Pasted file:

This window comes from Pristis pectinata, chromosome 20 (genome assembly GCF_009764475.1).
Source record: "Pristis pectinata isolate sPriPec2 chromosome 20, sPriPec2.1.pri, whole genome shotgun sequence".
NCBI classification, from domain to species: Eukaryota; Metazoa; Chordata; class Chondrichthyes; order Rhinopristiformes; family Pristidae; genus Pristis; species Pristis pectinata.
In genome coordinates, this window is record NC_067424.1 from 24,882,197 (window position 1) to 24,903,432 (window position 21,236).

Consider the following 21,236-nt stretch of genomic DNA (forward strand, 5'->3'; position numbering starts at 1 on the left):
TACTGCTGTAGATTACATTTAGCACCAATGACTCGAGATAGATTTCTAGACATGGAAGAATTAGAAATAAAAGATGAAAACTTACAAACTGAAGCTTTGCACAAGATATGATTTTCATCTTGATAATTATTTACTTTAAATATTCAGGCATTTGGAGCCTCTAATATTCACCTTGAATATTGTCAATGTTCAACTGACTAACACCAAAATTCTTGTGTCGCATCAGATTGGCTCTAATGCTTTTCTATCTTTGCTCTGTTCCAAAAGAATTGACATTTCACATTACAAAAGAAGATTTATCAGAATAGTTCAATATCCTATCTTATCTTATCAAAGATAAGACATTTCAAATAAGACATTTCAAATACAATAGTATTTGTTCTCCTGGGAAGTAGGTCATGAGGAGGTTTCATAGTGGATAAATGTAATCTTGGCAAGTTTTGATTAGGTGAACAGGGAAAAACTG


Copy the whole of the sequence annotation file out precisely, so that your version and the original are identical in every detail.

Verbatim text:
This window comes from Pristis pectinata, chromosome 20 (genome assembly GCF_009764475.1).
Source record: "Pristis pectinata isolate sPriPec2 chromosome 20, sPriPec2.1.pri, whole genome shotgun sequence".
NCBI classification, from domain to species: Eukaryota; Metazoa; Chordata; class Chondrichthyes; order Rhinopristiformes; family Pristidae; genus Pristis; species Pristis pectinata.
In genome coordinates, this window is record NC_067424.1 from 24,882,197 (window position 1) to 24,903,432 (window position 21,236).

Consider the following 21,236-nt stretch of genomic DNA (forward strand, 5'->3'; position numbering starts at 1 on the left):
TACTGCTGTAGATTACATTTAGCACCAATGACTCGAGATAGATTTCTAGACATGGAAGAATTAGAAATAAAAGATGAAAACTTACAAACTGAAGCTTTGCACAAGATATGATTTTCATCTTGATAATTATTTACTTTAAATATTCAGGCATTTGGAGCCTCTAATATTCACCTTGAATATTGTCAATGTTCAACTGACTAACACCAAAATTCTTGTGTCGCATCAGATTGGCTCTAATGCTTTTCTATCTTTGCTCTGTTCCAAAAGAATTGACATTTCACATTACAAAAGAAGATTTATCAGAATAGTTCAATATCCTATCTTATCTTATCAAAGATAAGACATTTCAAATAAGACATTTCAAATACAATAGTATTTGTTCTCCTGGGAAGTAGGTCATGAGGAGGTTTCATAGTGGATAAATGTAATCTTGGCAAGTTTTGATTAGGTGAACAGGGAAAAACTG